1961 125cc MZ ESP
2
GER
1
FRA
2
IOM
NC
NED
-
BEL
4
DDR
1
ULS
2
NAT
1
SWE
-
ARG
-
42 2nd 3
250cc MZ ESP
-
GER
4
FRA
-
IOM
-
NED
-
BEL
-
DDR
-
ULS
-
NAT
-
SWE
-
ARG
-
3 13th 0
1962 50cc Suzuki ESP
-
FRA
-
IOM
1
NED
1
BEL
1
GER
1
DDR
-
NAT
-
FIN
4
ARG
2
47 1st 4
125 cc Suzuki ESP
-
FRA
5
IOM
8
NED
4
BEL
-
GER
-
ULS
-
DDR
-
NAT
-
FIN
-
ARG
-
5 11th 0
1963 50cc Suzuki ESP
-
GER
3
FRA
2
IOM
NC
NED
1
BEL
2
ARG
2
JPN
-
30 3rd 1
125cc Suzuki ESP
-
GER
1
FRA
6
IOM
3
NED
-
BEL
-
ULS
-
DDR
-
FIN
-
NAT
-
ARG
-
JPN
3
17 6th 1
1964 125cc Suzuki USA
-
ESP
-
FRA
-
IOM
-
NED
-
GER
-
DDR
-
ULS
-
FIN
-
NAT
3
JPN
1
12 6th 1
1965 50cc Suzuki USA
1
GER
-
ESP
-
FRA
3
IOM
3
NED
5
BEL
1
JPN
-
26 4th 2
125cc Suzuki USA
2
GER
4
ESP
-
FRA
2
IOM
8
NED
-
DDR
-
CZE
-
ULS
1
FIN
-
NAT
-
JPN
-
23 4th 1
1966 50cc Suzuki ESP
-
GER
-
NED
-
IOM
4
NAT
-
JPN
-
3 6th 0

ReferencesEdit

  1. ^ a b c d e f g h "Ernst Degner career statistics at MotoGP.com". motogp.com. Retrieved 2 December 2011.
  2. ^ a b c d e f g h i j k l "Ernst Degner at Motorsport Memorial". motorsportmemorial.org. Retrieved 2 December 2011.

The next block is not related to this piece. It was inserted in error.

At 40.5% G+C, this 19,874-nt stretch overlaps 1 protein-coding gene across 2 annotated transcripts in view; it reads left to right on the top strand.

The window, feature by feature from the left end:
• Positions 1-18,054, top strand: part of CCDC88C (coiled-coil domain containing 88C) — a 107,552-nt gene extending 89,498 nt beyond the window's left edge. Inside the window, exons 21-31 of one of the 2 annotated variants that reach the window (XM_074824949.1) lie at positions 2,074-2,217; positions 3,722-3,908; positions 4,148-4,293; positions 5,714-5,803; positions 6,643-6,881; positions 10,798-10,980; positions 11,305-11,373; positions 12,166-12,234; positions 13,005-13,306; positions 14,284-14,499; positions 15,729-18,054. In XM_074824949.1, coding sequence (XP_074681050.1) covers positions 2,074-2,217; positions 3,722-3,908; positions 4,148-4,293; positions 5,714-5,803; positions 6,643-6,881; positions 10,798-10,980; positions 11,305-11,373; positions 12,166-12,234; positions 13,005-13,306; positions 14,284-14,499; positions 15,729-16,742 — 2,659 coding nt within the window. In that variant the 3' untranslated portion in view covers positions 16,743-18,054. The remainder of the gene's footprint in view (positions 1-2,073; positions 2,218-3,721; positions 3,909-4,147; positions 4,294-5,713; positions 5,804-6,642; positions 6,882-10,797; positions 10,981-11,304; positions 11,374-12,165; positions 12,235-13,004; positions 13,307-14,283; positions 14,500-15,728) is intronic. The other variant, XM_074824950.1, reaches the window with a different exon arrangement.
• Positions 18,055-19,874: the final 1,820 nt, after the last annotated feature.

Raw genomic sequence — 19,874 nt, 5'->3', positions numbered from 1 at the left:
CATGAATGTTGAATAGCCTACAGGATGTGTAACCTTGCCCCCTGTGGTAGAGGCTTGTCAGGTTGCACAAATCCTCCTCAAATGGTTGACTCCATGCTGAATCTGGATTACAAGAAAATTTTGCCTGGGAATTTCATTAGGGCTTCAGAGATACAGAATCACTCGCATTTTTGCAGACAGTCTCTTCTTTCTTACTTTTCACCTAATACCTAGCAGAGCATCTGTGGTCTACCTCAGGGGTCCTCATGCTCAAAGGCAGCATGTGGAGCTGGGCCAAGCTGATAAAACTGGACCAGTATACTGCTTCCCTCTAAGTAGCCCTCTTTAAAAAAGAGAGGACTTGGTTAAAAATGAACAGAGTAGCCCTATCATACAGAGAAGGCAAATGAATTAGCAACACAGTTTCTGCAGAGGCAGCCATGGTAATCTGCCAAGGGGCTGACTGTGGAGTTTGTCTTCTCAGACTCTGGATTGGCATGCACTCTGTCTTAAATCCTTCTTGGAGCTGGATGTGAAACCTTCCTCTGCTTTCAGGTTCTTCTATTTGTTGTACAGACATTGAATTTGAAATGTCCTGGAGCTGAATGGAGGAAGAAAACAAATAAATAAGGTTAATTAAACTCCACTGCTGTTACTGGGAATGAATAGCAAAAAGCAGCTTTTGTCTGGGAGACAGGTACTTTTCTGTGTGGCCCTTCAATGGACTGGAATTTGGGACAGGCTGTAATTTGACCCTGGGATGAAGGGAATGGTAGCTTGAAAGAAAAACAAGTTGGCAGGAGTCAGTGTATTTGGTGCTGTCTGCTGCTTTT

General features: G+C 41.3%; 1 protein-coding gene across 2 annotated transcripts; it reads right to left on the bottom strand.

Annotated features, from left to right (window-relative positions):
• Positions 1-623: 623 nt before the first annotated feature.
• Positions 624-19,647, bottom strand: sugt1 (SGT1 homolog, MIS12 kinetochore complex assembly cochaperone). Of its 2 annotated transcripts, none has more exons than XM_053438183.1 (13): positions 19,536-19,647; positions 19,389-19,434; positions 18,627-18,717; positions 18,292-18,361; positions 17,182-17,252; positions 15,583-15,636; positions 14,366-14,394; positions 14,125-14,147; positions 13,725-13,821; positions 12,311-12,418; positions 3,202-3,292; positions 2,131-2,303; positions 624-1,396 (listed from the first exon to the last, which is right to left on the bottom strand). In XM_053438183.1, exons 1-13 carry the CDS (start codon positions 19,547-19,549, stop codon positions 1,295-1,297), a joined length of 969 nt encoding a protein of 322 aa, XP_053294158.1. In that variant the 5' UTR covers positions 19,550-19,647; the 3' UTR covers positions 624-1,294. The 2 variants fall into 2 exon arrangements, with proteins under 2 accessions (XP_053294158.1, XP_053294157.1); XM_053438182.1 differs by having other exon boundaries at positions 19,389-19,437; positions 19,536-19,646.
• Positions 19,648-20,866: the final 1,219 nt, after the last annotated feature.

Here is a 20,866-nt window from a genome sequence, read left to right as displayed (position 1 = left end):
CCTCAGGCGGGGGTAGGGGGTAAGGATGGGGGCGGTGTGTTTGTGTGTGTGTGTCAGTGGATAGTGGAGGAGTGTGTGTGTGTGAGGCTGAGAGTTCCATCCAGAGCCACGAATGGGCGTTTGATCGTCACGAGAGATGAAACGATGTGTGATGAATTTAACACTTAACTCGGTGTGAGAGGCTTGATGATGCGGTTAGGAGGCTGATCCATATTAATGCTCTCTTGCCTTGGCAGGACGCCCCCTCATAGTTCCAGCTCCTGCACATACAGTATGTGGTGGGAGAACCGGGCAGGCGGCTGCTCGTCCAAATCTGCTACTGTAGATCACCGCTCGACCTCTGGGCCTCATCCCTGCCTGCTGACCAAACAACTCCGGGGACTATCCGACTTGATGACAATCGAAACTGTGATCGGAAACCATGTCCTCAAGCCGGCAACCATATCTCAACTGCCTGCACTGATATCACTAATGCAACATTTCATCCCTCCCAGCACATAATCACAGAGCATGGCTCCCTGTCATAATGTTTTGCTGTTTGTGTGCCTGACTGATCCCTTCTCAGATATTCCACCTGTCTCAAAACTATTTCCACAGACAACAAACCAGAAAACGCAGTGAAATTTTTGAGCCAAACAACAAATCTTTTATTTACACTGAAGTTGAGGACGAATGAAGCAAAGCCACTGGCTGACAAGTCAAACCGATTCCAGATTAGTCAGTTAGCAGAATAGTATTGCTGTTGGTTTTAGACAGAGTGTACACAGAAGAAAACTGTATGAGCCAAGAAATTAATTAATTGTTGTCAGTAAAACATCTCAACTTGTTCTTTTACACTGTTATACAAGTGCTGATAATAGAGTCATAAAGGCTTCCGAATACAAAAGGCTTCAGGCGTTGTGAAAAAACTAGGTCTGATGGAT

3. ^ "East Germany's Star Cyclist Defects to West". The Milwaukee Sentinel. Associated Press. 27 September 1961. p. 4. Retrieved 2 December 2011.
  4. ^ TEAM SUZUKI by Ray Battersby (2008) Parker House Publishing ISBN 0-9796891-5-5
  5. ^ Evan Williams. "Racing behind the Iron Curtain". SuperbikePlanet.com. Archived from the original on 13 November 2006. Retrieved 8 November 2006.
  6. ^ Yoshimura, Nobuya. "Good Old Days". europark.com. Retrieved 2018-12-13.
  7. ^ "1962-Degner Curve named". www.iom1960.com. Retrieved 2018-12-13.
  8. ^ Yoshimura, Nobuya. "Good Old Days". europark.com. Retrieved 2021-02-02.
  9. ^ Anderson, Hugh (2017). BEING THERE. Hugh Anderson MBE. pp. 182–183. ISBN 978-0-473-29994-1.
  10. ^ Dean Adams. "History Mystery: Ernst Degner". SuperbikePlanet.com. Archived from the original on 27 April 2012. Retrieved 2 December 2011.
  11. ^ "Ernst Degner Isle of Man TT results". iomtt.com. Retrieved 2 December 2011.

Further readingEdit